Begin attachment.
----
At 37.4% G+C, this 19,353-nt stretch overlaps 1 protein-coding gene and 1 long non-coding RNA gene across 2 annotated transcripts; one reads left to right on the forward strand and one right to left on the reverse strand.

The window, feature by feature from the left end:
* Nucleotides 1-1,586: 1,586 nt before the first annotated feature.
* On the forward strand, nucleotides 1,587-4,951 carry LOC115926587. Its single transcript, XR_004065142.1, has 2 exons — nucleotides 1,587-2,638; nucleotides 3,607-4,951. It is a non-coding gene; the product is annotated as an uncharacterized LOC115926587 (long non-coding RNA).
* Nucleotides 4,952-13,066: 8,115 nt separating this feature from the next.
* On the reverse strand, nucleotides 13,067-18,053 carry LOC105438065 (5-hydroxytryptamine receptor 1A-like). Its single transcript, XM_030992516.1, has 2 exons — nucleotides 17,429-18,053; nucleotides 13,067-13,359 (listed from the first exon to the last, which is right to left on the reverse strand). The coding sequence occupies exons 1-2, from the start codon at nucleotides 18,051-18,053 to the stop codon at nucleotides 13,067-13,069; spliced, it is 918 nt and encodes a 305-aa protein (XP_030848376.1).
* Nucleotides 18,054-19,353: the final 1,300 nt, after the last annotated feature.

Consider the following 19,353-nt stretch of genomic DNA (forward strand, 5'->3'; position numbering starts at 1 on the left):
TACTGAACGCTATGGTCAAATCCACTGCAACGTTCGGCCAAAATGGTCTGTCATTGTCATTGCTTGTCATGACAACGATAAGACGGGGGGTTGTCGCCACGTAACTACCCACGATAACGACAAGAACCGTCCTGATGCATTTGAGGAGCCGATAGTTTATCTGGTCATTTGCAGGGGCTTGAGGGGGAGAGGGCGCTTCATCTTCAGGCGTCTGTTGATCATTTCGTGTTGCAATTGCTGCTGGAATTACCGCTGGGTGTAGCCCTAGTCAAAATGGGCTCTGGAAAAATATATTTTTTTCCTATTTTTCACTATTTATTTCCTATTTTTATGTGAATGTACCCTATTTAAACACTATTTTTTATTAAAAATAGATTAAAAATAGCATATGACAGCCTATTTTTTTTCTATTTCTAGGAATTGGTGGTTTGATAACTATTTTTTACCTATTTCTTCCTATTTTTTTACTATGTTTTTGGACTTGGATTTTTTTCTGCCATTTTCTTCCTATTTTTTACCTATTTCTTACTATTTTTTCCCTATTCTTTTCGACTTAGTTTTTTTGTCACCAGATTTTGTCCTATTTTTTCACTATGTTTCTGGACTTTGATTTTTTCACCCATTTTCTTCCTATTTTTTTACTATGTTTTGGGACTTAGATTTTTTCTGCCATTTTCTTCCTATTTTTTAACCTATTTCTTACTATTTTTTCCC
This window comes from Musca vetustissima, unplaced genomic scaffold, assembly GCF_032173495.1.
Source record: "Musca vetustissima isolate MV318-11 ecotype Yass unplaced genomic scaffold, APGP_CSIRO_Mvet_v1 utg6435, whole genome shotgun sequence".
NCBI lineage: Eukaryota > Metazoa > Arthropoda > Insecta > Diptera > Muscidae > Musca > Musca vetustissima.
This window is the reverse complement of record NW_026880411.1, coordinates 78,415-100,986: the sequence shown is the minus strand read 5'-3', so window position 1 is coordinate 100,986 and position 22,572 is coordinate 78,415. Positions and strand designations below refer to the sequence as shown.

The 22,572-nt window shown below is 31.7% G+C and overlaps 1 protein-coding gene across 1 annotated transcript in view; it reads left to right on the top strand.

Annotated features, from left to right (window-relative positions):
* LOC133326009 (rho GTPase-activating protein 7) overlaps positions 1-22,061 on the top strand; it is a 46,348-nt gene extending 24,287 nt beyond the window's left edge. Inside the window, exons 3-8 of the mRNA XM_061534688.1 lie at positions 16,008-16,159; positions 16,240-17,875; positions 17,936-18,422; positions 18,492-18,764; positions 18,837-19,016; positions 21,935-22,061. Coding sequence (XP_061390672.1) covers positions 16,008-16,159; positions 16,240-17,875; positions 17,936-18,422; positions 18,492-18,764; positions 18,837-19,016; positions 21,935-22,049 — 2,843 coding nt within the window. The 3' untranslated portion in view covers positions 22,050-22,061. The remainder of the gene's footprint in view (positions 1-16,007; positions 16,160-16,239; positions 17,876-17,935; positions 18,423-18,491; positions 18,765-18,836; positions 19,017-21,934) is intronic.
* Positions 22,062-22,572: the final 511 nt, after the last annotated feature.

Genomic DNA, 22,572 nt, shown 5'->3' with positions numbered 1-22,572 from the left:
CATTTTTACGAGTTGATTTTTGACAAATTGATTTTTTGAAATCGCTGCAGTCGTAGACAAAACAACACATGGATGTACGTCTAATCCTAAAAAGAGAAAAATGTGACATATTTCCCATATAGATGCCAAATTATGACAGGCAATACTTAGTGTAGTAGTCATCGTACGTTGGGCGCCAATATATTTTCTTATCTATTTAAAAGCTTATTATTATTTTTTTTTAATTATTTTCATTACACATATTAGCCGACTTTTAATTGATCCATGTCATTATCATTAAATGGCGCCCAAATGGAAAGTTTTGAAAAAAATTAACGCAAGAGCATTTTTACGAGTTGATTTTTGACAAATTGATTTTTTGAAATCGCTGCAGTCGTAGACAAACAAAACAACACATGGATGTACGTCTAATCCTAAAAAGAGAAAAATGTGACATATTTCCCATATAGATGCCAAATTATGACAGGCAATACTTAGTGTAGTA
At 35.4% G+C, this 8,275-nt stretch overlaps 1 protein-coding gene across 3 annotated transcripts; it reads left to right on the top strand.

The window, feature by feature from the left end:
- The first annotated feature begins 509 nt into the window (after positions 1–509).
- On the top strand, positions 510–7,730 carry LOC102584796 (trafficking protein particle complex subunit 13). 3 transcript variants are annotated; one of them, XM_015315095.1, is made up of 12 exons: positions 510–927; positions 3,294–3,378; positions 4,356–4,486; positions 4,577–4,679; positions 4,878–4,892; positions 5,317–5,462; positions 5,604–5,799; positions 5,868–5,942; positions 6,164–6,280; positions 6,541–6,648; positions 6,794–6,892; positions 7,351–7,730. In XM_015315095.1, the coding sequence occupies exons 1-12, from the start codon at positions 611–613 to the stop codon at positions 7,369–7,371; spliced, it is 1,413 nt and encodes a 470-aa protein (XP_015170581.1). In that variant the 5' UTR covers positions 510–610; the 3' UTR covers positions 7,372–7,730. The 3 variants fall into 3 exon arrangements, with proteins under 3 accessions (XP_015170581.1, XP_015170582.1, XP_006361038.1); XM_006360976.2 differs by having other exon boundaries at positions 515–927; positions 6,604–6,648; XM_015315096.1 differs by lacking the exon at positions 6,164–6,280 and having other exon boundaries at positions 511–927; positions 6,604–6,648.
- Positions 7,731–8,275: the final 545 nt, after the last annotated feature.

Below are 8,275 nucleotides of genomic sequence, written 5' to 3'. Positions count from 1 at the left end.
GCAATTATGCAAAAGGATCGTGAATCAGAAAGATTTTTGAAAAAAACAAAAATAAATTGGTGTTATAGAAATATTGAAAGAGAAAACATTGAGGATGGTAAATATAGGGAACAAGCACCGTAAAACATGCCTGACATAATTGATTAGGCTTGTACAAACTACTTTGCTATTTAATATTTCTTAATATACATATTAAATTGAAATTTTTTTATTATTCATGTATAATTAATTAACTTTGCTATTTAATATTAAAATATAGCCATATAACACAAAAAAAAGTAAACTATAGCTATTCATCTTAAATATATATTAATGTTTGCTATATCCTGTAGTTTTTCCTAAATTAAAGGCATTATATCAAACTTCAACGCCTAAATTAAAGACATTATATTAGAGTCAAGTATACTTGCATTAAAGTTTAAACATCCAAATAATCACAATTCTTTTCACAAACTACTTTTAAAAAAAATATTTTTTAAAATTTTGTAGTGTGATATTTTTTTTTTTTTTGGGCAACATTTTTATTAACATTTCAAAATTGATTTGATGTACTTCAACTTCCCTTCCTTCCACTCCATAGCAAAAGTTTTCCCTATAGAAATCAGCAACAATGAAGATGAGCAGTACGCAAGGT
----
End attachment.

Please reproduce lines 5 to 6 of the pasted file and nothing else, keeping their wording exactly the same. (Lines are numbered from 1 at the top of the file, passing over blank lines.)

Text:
* Nucleotides 4,952-13,066: 8,115 nt separating this feature from the next.
* On the reverse strand, nucleotides 13,067-18,053 carry LOC105438065 (5-hydroxytryptamine receptor 1A-like). Its single transcript, XM_030992516.1, has 2 exons — nucleotides 17,429-18,053; nucleotides 13,067-13,359 (listed from the first exon to the last, which is right to left on the reverse strand). The coding sequence occupies exons 1-2, from the start codon at nucleotides 18,051-18,053 to the stop codon at nucleotides 13,067-13,069; spliced, it is 918 nt and encodes a 305-aa protein (XP_030848376.1).